Author Jaqueline Winspear (of Maisie Dobbs fame) introduces her latest novel with a description of a book she found in a London market–a battered book on household management, inscribed to a young bride in the summer of 1914. She found herself pondering this unknown woman, no doubt happy on her wedding day and with no idea of how her life and those of her countrymen were about to be changed, utterly and irrevocably.
From this seed of an idea sprang the book The Care and Management of Lies which follows the lives of 3 young people. Kezia Marchant and Thea Brissenden are girlhood friends but lately things haven’t been the same between them, now that Kezia’s engaged to marry Thea’s younger brother Tom. Thea is a passionate and idealistic young woman, marching for women’s suffrage and pacifism, yet afraid to face up to the consequences of her actions. She is ultimately angry and unhappy, lashing out at those she loves. She resents Kezia giving up her teaching position to marry Tom and become a farmer’s wife. In a fit of pique, she buys Kezia a book on household management as a wedding present, intending it spitefully.
Kezia, a vicar’s daughter who often visited the Brissenden farm while the girls were in school, is unprepared in many ways for the unending drudgery of farm life, but her love for Tom and her sense of adventure stand her in good stead. She rises to the challenge of feeding the crew and learning to manage livestock, and soon finds she loves it. But of course the shadow of the Great War is rising on the horizon. When many of the local boys go off to join the army, Tom joins them, feeling that he should set a good example. And after all, in those first heady months, everyone expected the war to be over by Christmas. This leaves Kezia to manage the farm by herself, essentially, although of course she’s helped in management by an older man and a lame boy.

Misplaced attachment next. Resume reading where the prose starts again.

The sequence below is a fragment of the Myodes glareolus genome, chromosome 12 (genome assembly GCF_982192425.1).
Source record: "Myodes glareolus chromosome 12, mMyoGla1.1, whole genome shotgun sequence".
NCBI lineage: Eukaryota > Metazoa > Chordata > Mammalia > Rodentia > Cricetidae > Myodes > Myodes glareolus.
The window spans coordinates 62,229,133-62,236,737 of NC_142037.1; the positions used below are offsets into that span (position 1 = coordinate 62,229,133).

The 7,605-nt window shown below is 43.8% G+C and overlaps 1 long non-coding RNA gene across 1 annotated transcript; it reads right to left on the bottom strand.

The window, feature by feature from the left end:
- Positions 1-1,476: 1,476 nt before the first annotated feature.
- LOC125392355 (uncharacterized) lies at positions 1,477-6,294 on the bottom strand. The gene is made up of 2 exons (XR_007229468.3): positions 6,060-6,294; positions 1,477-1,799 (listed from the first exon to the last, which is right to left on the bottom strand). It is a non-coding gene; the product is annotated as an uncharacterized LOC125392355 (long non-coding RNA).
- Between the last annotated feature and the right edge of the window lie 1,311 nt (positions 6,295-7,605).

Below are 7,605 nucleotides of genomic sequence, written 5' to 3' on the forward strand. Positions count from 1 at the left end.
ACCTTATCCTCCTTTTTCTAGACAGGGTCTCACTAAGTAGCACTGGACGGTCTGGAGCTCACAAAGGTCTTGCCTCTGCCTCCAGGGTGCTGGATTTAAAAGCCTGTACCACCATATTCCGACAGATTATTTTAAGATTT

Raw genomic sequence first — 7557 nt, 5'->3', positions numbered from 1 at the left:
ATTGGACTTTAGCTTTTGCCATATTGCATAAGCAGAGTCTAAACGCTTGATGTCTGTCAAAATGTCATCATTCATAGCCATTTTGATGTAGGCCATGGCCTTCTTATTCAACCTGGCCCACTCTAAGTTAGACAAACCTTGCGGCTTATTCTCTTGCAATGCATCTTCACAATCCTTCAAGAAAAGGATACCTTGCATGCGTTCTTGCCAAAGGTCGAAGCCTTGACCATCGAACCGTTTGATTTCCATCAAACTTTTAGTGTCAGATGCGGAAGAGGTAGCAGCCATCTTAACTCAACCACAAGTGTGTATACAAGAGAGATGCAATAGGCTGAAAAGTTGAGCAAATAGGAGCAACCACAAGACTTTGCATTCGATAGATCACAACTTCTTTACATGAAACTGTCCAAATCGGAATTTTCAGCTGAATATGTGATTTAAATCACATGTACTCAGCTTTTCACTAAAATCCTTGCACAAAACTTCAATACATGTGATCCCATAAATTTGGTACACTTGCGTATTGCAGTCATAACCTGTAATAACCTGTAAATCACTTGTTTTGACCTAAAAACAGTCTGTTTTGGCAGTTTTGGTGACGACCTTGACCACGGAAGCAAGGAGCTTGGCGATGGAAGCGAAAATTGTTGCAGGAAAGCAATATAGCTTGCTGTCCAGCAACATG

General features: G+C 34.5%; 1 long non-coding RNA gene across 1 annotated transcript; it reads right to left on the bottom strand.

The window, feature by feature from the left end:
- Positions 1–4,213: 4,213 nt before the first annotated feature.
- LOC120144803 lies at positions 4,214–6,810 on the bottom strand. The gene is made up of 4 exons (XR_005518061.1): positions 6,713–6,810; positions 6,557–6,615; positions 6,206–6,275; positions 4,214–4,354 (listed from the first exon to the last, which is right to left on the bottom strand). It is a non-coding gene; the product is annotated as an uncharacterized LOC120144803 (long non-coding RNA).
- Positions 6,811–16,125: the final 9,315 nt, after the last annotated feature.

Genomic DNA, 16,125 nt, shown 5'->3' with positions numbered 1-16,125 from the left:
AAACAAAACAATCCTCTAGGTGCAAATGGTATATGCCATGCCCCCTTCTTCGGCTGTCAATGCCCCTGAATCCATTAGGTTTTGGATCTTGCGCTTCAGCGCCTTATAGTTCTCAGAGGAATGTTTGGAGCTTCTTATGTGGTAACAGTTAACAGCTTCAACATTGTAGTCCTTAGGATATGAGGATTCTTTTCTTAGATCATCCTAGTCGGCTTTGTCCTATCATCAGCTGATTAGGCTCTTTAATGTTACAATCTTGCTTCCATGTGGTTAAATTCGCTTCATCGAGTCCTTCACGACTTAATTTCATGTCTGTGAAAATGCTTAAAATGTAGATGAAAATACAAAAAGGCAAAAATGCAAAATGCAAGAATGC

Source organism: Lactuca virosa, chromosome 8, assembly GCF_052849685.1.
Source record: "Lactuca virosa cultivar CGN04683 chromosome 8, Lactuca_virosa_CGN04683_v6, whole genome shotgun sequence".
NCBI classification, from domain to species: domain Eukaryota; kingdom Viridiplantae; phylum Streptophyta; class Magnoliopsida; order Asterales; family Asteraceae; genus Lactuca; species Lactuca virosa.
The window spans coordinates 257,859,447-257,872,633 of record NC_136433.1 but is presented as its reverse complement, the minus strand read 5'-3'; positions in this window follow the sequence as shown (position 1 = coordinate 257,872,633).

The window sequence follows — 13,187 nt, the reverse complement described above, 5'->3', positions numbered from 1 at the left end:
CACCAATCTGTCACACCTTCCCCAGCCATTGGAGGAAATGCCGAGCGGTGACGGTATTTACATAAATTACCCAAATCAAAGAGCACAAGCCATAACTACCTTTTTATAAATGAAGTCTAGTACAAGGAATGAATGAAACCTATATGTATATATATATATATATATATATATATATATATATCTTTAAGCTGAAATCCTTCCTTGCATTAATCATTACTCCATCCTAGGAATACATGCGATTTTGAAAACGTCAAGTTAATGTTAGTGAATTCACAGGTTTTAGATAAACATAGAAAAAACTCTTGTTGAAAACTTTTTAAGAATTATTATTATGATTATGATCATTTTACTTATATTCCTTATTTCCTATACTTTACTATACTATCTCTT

I pondered the title of The Care and Management of Lies for a while, and I think it has to do with the bulk of the book, the letters between the 3 of them and their parts of the war. Tom ends up being the whipping boy for a bully of a sergeant who believes that the way to create team spirit is to make everyone hate one of the men–with dire results. Kezia of course knows nothing of this, and the letters that Tom sends her make no mention of it. Meanwhile, she has her own lies to tell–of delicious meals cooked with him in mind, of beautiful fall walks taken through his favorite wood–which has been plowed under because of the War Office. Thea is telling her own lies meanwhile, and searching to find peace in her own way while hiding from Kezia what her life has really become.
This book was a bit slow to get into, and initially I wasn’t sure how much I was going to like it, but I ended up really enjoying it. It’s the sort of book that stays in the mind after it’s finished. I found myself really caring about the 3 of them, and was sorry to see it end.